Court of Appeals of Ohio, Eighth District, Cuyahoga
STATE OF OHIO, EX REL. TRI EAGLE FUELS L.L.C. RELATOR
WILLIAM DAWSON, JUDGE EAST CLEVELAND MUNICIPAL COURT RESPONDENT
of Prohibition Motion No. 512401 Order No. 518329
ATTORNEYS FOR RELATOR T. CHRISTOPHER O'CONNELL JAMIE M.
SYX SINGERMAN, MILLS, DESBERG & KAUNTZ CO., L.P.A.
EUCLID LAKE PROPERTIES, L.L.C., GIANT PETROLEUM, INC., AND
RANIA NAJJAR BRADLEY HULL IV
ATTORNEY FOR RESPONDENT WILLA M. HEMMONS LAW DIRECTOR CITY OF
J. BOYLE, JUDGE.
On November 30, 2017, the relator, Tri Eagle Fuels, Inc.
commenced this prohibition action against the respondent,
East Cleveland Municipal Court Judge William Dawson, to
prevent the judge from adjudicating the underlying case,
Euclid Lake Properties, L.L.C. v. Tri Eagle Fuels,
L.L.C., East Cleveland M.C. No. 17CVG 0100, a forcible
entry and detainer action. Tri Eagle argues that the
jurisdictional-priority rule prevents the respondent judge
from adjudicating the underlying case. This court issued an
alternative writ prohibiting the respondent from adjudicating
the case until further order from this court and to show
cause why a permanent writ of prohibition should not
issue. This court also allowed the landlords,
Euclid Lake Properties, L.L.C. and Giant Petroleum, Inc. to
intervene. Tri Eagle has moved for summary judgment, the
respondent has filed his brief in opposition, the intervenors
have filed their brief in opposition, and the relator has
filed a reply brief. This court has reviewed the filings, the
briefs, and the evidence submitted, and concludes that this
matter is ripe for adjudication. For the following reasons,
this court denies the relator's motion for summary
judgment, denies the application for a writ of prohibition,
and dissolves the alternative writs.
As gleaned from the filings and the attachments, in late July
2015, Tri Eagle entered into a contract with Giant Petroleum
to purchase the assets, including a liquor permit, for a gas
station and convenience store at 12436 Euclid Avenue, in East
Cleveland, Ohio. On the same day, Tri Eagle entered into a
15-year lease of 12436 Euclid Avenue with the landlord,
Euclid Lake Properties LL.C./Giant Petroleum, Inc. In the
summer of 2017, disputes arose between the parties concerning
the condition of the rented premises. Giant Petroleum
asserted that Tri Eagle was not maintaining the premises,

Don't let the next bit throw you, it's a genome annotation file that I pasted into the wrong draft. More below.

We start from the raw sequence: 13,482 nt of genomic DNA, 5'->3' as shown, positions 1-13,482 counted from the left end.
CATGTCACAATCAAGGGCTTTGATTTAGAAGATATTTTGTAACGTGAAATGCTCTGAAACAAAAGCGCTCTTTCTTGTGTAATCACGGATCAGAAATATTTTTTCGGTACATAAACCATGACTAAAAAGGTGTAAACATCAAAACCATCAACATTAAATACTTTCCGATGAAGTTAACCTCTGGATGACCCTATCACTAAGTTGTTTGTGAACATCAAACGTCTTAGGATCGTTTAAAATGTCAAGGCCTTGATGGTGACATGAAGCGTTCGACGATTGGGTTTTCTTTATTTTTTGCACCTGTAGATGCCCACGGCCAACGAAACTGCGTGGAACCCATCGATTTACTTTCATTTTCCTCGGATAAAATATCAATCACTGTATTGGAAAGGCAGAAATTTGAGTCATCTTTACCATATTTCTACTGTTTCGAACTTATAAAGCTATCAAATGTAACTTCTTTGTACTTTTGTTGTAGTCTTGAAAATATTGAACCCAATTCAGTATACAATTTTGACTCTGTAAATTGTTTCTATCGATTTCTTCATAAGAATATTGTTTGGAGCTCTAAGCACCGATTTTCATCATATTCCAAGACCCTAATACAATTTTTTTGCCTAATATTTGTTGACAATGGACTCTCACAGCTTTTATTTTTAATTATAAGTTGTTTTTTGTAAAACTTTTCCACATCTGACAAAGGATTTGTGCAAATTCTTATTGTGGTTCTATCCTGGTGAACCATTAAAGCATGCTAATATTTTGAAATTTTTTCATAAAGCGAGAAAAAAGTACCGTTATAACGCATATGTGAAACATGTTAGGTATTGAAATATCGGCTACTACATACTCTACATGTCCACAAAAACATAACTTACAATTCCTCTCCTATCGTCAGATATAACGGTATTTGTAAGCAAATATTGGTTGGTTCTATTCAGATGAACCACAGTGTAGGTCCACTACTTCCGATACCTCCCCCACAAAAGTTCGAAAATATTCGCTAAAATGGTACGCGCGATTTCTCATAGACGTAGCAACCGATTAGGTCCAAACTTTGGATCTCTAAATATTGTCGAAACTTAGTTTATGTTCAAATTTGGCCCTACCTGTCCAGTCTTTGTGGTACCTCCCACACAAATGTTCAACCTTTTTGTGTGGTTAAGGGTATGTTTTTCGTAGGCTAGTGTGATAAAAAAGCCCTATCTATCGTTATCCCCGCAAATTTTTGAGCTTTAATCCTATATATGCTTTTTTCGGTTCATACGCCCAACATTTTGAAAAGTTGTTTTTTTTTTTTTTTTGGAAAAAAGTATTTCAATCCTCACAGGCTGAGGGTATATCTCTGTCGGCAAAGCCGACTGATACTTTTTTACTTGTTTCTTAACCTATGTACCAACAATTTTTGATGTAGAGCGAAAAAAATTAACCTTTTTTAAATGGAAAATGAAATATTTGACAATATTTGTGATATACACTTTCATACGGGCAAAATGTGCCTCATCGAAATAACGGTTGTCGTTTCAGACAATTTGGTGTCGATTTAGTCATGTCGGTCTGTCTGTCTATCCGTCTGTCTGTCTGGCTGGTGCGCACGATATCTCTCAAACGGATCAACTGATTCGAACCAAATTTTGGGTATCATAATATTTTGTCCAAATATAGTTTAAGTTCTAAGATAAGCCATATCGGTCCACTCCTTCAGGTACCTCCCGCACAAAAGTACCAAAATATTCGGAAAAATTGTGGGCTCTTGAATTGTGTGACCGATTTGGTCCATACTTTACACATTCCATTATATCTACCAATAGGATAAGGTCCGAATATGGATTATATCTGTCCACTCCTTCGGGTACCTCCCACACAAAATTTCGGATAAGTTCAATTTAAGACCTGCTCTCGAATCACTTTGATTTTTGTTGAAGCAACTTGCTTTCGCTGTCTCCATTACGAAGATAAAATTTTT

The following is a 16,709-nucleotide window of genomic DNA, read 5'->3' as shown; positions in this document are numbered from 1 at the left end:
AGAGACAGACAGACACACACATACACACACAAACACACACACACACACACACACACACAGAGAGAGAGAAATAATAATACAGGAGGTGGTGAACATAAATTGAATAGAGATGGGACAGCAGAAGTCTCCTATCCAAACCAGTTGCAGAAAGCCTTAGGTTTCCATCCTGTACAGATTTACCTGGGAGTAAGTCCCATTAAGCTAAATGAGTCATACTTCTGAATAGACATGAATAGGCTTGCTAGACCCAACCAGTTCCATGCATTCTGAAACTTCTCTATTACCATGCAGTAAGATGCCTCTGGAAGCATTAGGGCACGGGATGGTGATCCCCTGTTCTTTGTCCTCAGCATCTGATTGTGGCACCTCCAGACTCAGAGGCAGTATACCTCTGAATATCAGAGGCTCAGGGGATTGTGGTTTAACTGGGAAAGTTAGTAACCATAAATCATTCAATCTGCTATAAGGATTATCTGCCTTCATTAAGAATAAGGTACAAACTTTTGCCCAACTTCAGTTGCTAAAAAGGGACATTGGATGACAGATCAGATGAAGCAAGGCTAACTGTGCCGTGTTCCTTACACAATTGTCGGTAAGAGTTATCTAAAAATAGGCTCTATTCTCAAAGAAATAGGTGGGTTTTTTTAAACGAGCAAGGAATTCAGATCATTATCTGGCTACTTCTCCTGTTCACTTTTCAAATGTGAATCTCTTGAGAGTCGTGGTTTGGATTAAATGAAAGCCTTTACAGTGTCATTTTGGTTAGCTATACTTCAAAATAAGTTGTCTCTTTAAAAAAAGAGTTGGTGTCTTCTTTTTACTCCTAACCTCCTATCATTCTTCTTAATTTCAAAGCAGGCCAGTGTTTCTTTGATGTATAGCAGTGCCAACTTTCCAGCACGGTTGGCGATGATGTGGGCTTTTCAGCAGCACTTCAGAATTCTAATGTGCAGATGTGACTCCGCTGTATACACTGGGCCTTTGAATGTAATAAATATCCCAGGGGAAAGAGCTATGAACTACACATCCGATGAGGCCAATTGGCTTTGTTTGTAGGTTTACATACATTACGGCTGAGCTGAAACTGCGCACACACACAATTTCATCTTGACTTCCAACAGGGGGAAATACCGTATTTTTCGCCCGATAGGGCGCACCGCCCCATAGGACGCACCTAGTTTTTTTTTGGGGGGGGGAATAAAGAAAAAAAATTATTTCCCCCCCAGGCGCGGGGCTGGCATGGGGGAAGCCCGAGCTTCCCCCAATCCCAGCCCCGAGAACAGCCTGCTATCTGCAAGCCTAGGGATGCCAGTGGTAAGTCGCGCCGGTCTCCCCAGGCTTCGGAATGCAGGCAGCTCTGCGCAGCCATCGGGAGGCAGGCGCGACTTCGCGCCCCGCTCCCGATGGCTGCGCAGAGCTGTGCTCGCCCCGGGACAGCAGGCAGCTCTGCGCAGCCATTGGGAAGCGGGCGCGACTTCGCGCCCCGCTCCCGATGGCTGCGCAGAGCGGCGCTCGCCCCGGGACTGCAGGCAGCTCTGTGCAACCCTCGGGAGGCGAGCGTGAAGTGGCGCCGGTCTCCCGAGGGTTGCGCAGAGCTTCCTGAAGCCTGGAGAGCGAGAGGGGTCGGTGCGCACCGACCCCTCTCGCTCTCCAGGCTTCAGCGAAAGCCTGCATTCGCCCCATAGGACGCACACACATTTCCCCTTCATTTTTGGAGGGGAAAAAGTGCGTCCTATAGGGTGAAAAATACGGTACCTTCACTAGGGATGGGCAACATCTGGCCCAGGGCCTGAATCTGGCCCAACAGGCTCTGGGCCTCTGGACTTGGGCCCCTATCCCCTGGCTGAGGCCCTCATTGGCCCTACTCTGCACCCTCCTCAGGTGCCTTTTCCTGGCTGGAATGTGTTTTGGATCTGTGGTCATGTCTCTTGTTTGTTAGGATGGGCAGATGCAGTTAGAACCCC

e.g., leaks in the roof, high grass and growing shrubs, holes
in the asphalt, and trash around the premises. Additionally,
there had been "an incident" in August 2017, that
had damaged the building, and Giant Petroleum had considered
the repairs as insufficient and leaving the premises in a
dangerous condition. The landlord demanded that Tri Eagle
"fix" the premises; if the problems were not fixed,
then Tri Eagle would be in default of the lease. In response,
Tri Eagle maintained that it has fulfilled its duties under
the lease keeping the premises in the same condition as when
it had entered into possession; many of the complained
problems were preexisting. Additionally, the landlords were
not paying the property taxes.
Unsatisfied with this response, on October 4, 2017, Euclid
Lake Properties, L.L.C/Giant Petroleum, Inc., declared Tri
Eagle to be in default of the lease and issued the three-day
notice to vacate. On October 6, 2017, Tri Eagle commenced
Tri Eagle Fuels, L.L.C. v. Euclid Lake Properties L.L.C.
& Giant Petroleum, Inc., Cuyahoga C.P. No.
CV-17-887038, and alleged claims for breach of contract for
improperly claiming defaults and not paying the property
taxes, anticipatory breach of contract, promissory estoppel,
tortious interference with business relations, and breach of
the assets purchase contract. Service was completed on
October 11, 2017. On the next day, October 12, 2017, the
landlords commenced the underlying case. On October 31, 2017,
in the common pleas case, the landlords filed their answer
and counterclaims for breach of contract, ejectment,
declaratory judgment that the lease is terminated, and
"negligence with willful and wanton misconduct."
Eagle then commenced this prohibition action arguing that the
jurisdictional-priority rule deprives the respondent judge of
the jurisdiction to adjudicate the underlying case.
The principles governing prohibition are well established.
Its requisites are (1) the respondent against whom it is
sought is about to exercise judicial power, (2) the exercise
of such power is unauthorized by law, and (3) there is no
adequate remedy at law. State ex rel Largent v.
Fisher, 43 Ohio St.3d 160, 540 N.E.2d 239 (1989).
Prohibition will not lie unless it clearly appears that the
court has no jurisdiction of the cause that it is attempting
to adjudicate or the court is about to exceed its
jurisdiction. State ex rel. Ellis v. McCabe, 138
Ohio St. 417, 35 N.E.2d 571 (1941), paragraph three of the
syllabus. "The writ will not issue to prevent an
erroneous judgment, or to serve the purpose of appeal, or to
correct mistakes of the lower court in deciding questions
within its jurisdiction." State ex rel. Sparto v.
Juvenile Court of Darke Cty., 153 Ohio St. 64, 65, 90
N.E.2d 598 (1950). Furthermore, it should be used with great
caution and not issue in a doubtful case. State ex rel.
Merion v. Tuscarawas Cty. Court of Common Pleas, 137